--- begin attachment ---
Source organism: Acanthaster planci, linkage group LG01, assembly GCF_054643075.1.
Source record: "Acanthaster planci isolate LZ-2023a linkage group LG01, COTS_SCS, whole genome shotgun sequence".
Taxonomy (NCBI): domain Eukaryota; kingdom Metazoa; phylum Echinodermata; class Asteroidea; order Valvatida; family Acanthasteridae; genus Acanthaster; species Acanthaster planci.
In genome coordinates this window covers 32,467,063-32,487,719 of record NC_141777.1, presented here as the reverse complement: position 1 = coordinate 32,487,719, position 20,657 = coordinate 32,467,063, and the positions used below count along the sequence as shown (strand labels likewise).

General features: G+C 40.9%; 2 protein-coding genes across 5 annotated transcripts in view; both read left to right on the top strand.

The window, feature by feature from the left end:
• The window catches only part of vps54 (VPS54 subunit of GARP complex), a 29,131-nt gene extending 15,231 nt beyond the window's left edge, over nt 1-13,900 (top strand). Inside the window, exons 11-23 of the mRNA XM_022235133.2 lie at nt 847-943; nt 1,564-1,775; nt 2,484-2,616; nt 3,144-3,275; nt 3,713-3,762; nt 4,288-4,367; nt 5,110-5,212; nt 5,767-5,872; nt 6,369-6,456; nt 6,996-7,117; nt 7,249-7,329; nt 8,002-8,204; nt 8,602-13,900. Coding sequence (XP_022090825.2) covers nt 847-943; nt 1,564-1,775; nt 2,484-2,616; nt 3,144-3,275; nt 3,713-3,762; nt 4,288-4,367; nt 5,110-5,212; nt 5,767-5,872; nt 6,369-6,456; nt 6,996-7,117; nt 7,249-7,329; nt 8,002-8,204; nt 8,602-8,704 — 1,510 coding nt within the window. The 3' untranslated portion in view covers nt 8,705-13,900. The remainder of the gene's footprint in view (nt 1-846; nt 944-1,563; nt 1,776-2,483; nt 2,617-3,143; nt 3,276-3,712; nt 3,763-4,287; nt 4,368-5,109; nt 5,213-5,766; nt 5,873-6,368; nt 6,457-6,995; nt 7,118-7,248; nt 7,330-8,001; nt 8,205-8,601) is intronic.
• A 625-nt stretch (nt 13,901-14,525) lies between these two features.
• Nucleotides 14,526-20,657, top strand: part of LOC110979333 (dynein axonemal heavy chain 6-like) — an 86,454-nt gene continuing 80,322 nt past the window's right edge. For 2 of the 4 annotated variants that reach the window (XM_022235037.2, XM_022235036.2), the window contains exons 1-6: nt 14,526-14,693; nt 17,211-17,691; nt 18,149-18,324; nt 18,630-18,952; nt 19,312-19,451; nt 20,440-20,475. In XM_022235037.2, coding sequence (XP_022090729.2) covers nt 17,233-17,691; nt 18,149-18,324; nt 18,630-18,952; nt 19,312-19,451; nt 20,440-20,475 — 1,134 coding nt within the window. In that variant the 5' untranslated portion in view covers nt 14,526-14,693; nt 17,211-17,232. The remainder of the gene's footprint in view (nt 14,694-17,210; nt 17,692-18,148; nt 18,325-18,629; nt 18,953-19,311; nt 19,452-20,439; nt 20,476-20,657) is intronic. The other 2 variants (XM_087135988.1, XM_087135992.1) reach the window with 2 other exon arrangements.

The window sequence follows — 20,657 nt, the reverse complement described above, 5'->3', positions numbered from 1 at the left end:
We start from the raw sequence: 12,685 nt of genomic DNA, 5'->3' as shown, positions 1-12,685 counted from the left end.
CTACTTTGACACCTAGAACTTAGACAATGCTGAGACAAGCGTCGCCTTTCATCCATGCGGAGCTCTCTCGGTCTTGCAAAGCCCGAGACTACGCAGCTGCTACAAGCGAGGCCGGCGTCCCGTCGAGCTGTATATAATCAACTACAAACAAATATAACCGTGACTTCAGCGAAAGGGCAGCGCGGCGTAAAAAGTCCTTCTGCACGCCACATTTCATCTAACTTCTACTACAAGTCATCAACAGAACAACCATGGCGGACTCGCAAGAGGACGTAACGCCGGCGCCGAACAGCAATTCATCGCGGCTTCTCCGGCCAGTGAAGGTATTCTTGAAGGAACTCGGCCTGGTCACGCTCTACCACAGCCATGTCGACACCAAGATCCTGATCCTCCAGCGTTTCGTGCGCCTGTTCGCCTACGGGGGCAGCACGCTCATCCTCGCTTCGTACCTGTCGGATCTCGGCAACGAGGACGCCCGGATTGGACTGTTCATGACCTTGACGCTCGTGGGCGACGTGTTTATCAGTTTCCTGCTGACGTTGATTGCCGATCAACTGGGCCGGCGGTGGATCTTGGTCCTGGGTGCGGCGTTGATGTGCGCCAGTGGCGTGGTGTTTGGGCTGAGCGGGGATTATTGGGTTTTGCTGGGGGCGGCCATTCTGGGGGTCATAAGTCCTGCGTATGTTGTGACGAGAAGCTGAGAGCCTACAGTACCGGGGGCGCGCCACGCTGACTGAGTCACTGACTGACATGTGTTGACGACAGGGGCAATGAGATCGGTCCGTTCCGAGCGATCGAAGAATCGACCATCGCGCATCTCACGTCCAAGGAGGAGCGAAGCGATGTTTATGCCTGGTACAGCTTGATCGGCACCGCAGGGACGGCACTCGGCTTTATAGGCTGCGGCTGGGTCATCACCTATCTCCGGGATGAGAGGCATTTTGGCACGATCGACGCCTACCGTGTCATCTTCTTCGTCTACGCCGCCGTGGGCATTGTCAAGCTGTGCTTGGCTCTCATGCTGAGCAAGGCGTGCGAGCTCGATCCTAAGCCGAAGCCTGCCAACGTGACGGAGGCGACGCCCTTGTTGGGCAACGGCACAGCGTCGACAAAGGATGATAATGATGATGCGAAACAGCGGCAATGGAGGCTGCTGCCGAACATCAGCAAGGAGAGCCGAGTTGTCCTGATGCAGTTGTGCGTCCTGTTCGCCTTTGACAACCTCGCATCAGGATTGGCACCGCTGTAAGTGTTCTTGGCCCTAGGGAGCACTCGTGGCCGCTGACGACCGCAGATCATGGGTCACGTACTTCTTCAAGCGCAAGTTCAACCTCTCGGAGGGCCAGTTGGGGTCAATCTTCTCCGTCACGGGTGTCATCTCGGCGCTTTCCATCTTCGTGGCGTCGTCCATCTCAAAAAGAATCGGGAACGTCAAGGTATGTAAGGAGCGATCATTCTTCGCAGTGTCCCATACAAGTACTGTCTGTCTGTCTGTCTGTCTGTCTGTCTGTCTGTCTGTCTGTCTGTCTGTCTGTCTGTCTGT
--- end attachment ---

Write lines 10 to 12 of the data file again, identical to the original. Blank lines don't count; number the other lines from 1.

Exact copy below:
The window sequence follows — 20,657 nt, the reverse complement described above, 5'->3', positions numbered from 1 at the left end:
We start from the raw sequence: 12,685 nt of genomic DNA, 5'->3' as shown, positions 1-12,685 counted from the left end.
CTACTTTGACACCTAGAACTTAGACAATGCTGAGACAAGCGTCGCCTTTCATCCATGCGGAGCTCTCTCGGTCTTGCAAAGCCCGAGACTACGCAGCTGCTACAAGCGAGGCCGGCGTCCCGTCGAGCTGTATATAATCAACTACAAACAAATATAACCGTGACTTCAGCGAAAGGGCAGCGCGGCGTAAAAAGTCCTTCTGCACGCCACATTTCATCTAACTTCTACTACAAGTCATCAACAGAACAACCATGGCGGACTCGCAAGAGGACGTAACGCCGGCGCCGAACAGCAATTCATCGCGGCTTCTCCGGCCAGTGAAGGTATTCTTGAAGGAACTCGGCCTGGTCACGCTCTACCACAGCCATGTCGACACCAAGATCCTGATCCTCCAGCGTTTCGTGCGCCTGTTCGCCTACGGGGGCAGCACGCTCATCCTCGCTTCGTACCTGTCGGATCTCGGCAACGAGGACGCCCGGATTGGACTGTTCATGACCTTGACGCTCGTGGGCGACGTGTTTATCAGTTTCCTGCTGACGTTGATTGCCGATCAACTGGGCCGGCGGTGGATCTTGGTCCTGGGTGCGGCGTTGATGTGCGCCAGTGGCGTGGTGTTTGGGCTGAGCGGGGATTATTGGGTTTTGCTGGGGGCGGCCATTCTGGGGGTCATAAGTCCTGCGTATGTTGTGACGAGAAGCTGAGAGCCTACAGTACCGGGGGCGCGCCACGCTGACTGAGTCACTGACTGACATGTGTTGACGACAGGGGCAATGAGATCGGTCCGTTCCGAGCGATCGAAGAATCGACCATCGCGCATCTCACGTCCAAGGAGGAGCGAAGCGATGTTTATGCCTGGTACAGCTTGATCGGCACCGCAGGGACGGCACTCGGCTTTATAGGCTGCGGCTGGGTCATCACCTATCTCCGGGATGAGAGGCATTTTGGCACGATCGACGCCTACCGTGTCATCTTCTTCGTCTACGCCGCCGTGGGCATTGTCAAGCTGTGCTTGGCTCTCATGCTGAGCAAGGCGTGCGAGCTCGATCCTAAGCCGAAGCCTGCCAACGTGACGGAGGCGACGCCCTTGTTGGGCAACGGCACAGCGTCGACAAAGGATGATAATGATGATGCGAAACAGCGGCAATGGAGGCTGCTGCCGAACATCAGCAAGGAGAGCCGAGTTGTCCTGATGCAGTTGTGCGTCCTGTTCGCCTTTGACAACCTCGCATCAGGATTGGCACCGCTGTAAGTGTTCTTGGCCCTAGGGAGCACTCGTGGCCGCTGACGACCGCAGATCATGGGTCACGTACTTCTTCAAGCGCAAGTTCAACCTCTCGGAGGGCCAGTTGGGGTCAATCTTCTCCGTCACGGGTGTCATCTCGGCGCTTTCCATCTTCGTGGCGTCGTCCATCTCAAAAAGAATCGGGAACGTCAAGGTATGTAAGGAGCGATCATTCTTCGCAGTGTCCCATACAAGTACTGTCTGTCTGTCTGTCTGTCTGTCTGTCTGTCTGTCTGTCTGTCTGTCTGTCTGTCTGTCTGT